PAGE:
Cleveland Restaurant Owner Allegedly Faced Losing Liquor License Over Gender Neutral Restrooms

Cleveland Restaurant Owner Allegedly Faced Losing Liquor License Over Gender Neutral Restrooms
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A Cleveland restaurant owner claims that a patio inspection turned into a fight over where people are allowed to pee because of an Ohio law that says bar bathrooms must be labeled for men or women.

According to Eater, Good Company’s bathrooms are labeled based on whether they have a toilet or a toilet and a urinal rather than with stick figures either wearing or not wearing dresses, which allegedly caused problems during the inspection:

“While the restroom doors at Good Company were already labeled with the type of toilet within (urinal and toilet or just toilet), the inspector informed them that it was not a clear enough indication and gender markers were still required. On Instagram the restaurant stated, “It saddens us to say that the State of Ohio has bullied us into putting genders on our restrooms at Good Company today. We fought it the best we could but ultimately they held our business hostage stating we wouldn’t be able to operate until we added an ‘M’ and a ‘W’ to the restroom doors. We even asked to see the law which says ‘restrooms available to both sexes.’”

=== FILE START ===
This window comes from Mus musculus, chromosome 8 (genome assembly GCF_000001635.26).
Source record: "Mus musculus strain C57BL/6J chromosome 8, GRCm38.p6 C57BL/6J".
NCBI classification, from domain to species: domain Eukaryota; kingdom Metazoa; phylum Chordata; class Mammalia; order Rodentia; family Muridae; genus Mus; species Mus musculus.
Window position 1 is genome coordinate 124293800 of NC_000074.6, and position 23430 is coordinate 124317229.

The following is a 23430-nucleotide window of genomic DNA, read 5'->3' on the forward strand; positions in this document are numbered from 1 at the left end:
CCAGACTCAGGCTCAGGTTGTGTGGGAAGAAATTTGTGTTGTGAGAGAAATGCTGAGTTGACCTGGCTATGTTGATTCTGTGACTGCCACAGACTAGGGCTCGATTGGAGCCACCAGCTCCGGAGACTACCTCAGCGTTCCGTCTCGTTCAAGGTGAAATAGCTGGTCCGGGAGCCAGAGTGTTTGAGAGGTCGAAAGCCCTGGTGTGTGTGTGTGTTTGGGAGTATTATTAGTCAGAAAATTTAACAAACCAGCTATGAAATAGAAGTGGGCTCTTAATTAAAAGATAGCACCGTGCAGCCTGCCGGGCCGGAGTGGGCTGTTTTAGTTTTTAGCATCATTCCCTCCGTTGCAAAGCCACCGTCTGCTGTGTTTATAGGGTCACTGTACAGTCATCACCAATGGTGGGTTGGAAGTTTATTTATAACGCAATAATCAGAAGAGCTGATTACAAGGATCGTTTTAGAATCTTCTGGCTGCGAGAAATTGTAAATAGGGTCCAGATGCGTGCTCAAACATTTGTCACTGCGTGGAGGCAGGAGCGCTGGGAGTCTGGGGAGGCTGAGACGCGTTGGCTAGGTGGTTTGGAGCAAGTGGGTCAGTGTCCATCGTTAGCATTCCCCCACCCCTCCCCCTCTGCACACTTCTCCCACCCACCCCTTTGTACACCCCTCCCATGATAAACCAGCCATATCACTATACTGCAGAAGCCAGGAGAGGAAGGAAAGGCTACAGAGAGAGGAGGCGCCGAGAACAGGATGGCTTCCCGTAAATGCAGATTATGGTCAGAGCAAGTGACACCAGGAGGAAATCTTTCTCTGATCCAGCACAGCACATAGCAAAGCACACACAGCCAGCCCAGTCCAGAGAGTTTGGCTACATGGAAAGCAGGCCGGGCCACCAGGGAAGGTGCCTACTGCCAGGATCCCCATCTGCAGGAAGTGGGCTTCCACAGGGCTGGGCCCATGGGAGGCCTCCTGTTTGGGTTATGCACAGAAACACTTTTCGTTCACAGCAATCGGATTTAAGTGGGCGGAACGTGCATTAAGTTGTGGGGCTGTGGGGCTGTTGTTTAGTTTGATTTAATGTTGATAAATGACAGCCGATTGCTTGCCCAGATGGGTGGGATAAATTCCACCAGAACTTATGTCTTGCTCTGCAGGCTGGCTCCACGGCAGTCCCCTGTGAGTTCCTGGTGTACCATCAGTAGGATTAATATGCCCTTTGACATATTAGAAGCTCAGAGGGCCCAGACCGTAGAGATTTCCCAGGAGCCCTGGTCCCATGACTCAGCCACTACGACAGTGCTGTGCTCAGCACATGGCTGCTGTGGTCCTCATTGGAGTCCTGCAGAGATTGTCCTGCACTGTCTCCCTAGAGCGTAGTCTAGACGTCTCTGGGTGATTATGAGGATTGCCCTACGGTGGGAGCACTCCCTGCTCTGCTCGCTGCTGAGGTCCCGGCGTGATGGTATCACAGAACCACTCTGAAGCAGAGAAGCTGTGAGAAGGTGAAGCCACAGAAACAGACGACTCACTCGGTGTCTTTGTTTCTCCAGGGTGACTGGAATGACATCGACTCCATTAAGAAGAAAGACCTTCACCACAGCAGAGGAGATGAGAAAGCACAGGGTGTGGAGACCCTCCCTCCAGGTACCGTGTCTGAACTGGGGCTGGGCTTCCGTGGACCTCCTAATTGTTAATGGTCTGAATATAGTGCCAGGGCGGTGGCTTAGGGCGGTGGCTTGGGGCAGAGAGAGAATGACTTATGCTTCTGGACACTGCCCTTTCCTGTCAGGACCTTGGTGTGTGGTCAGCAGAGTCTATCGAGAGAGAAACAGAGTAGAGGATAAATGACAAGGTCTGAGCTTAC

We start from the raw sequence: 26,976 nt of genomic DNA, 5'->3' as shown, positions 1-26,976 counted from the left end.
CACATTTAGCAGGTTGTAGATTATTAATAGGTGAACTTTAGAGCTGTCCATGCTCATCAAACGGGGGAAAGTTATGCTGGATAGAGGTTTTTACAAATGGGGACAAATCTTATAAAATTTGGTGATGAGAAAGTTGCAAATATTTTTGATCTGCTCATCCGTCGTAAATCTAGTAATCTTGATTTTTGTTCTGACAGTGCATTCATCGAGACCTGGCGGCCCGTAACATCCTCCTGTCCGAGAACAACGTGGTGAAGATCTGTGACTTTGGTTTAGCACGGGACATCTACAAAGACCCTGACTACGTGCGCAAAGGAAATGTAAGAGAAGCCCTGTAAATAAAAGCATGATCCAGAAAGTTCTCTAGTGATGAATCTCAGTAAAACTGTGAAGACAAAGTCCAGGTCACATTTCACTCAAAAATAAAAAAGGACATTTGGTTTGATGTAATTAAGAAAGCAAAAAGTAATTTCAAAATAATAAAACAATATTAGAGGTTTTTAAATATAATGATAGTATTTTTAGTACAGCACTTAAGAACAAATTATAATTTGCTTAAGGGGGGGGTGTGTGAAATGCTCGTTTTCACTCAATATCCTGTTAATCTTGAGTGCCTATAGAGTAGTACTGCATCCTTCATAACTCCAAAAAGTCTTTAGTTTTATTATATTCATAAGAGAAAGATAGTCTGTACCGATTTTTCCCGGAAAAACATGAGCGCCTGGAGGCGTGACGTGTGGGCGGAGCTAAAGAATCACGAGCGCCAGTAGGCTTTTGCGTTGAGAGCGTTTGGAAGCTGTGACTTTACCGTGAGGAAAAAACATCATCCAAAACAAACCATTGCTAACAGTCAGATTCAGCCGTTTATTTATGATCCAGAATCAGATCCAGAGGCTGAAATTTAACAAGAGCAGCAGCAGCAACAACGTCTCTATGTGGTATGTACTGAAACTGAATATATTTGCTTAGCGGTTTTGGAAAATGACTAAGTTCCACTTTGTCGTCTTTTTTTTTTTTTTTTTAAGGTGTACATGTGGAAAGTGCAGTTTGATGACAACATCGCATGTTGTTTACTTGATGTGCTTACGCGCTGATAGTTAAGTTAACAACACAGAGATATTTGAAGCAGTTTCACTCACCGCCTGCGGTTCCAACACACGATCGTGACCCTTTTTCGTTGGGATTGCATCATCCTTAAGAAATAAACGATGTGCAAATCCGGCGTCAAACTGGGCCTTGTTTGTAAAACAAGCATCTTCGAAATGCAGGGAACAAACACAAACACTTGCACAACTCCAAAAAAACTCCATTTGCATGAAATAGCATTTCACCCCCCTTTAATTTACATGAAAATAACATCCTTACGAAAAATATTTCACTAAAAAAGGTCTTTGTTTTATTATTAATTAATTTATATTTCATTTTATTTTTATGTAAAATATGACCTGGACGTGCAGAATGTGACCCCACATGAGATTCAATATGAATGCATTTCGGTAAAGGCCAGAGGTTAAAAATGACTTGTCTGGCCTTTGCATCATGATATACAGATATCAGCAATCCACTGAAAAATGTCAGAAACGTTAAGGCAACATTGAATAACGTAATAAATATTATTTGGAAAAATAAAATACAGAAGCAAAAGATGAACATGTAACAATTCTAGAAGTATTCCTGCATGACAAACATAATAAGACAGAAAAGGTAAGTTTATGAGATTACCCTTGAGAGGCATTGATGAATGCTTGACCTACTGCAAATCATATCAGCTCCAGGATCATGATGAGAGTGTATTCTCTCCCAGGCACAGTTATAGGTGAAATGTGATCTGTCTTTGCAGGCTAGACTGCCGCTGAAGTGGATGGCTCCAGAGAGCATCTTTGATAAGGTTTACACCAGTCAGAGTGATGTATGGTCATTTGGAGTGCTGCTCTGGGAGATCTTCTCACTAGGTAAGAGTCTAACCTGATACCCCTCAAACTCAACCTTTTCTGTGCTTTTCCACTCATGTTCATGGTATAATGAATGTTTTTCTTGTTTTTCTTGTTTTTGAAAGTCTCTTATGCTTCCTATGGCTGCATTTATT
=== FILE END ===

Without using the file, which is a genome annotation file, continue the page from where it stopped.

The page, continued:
Good Company’s owner Jonah Oryszak says an inspector came to look at the restaurant’s patio and ended up telling him that the restaurant could lose its liquor license if bathrooms weren’t clearly marked. Ohio Department of Commerce spokeswoman Kelly Whitaker disputed Oryszak’s claim to, saying the liquor license is in no danger of being “shut down.” The Ohio Liquor Control Commission didn’t respond to Eater’s request for comment.

The Ohio law states that liquor-serving restaurants “must have two complete restrooms (one for each sex) containing one or more water-flushed toilets, complete with seats.”

Definitely pro-water-flushed toilets with seats, the rest of this is bullshit.

Edit: A spokesperson for the Ohio Liquor Control Commission says the incident was a “misunderstanding,” but it’s still unclear why the owner understood his license to be in jeopardy in the first place.

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